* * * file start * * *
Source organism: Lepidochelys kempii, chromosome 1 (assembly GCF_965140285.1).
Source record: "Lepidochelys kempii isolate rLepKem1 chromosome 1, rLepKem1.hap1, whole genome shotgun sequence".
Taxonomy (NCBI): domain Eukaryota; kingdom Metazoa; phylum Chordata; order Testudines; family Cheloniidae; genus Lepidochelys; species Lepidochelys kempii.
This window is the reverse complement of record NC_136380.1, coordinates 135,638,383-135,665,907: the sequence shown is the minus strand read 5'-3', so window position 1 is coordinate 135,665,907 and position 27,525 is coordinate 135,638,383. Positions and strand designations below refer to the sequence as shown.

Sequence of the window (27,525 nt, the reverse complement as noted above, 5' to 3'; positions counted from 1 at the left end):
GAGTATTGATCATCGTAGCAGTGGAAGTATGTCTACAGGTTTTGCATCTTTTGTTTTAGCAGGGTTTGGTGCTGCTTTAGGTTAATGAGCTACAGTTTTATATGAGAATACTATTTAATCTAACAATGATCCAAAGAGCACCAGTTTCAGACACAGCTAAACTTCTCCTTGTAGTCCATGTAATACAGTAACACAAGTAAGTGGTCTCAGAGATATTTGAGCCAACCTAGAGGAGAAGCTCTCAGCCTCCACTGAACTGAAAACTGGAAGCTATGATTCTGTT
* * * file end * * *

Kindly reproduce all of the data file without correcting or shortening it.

Source organism: Lepidochelys kempii, chromosome 1 (assembly GCF_965140285.1).
Source record: "Lepidochelys kempii isolate rLepKem1 chromosome 1, rLepKem1.hap1, whole genome shotgun sequence".
Taxonomy (NCBI): domain Eukaryota; kingdom Metazoa; phylum Chordata; order Testudines; family Cheloniidae; genus Lepidochelys; species Lepidochelys kempii.
This window is the reverse complement of record NC_136380.1, coordinates 135,638,383-135,665,907: the sequence shown is the minus strand read 5'-3', so window position 1 is coordinate 135,665,907 and position 27,525 is coordinate 135,638,383. Positions and strand designations below refer to the sequence as shown.

Sequence of the window (27,525 nt, the reverse complement as noted above, 5' to 3'; positions counted from 1 at the left end):
GAGTATTGATCATCGTAGCAGTGGAAGTATGTCTACAGGTTTTGCATCTTTTGTTTTAGCAGGGTTTGGTGCTGCTTTAGGTTAATGAGCTACAGTTTTATATGAGAATACTATTTAATCTAACAATGATCCAAAGAGCACCAGTTTCAGACACAGCTAAACTTCTCCTTGTAGTCCATGTAATACAGTAACACAAGTAAGTGGTCTCAGAGATATTTGAGCCAACCTAGAGGAGAAGCTCTCAGCCTCCACTGAACTGAAAACTGGAAGCTATGATTCTGTT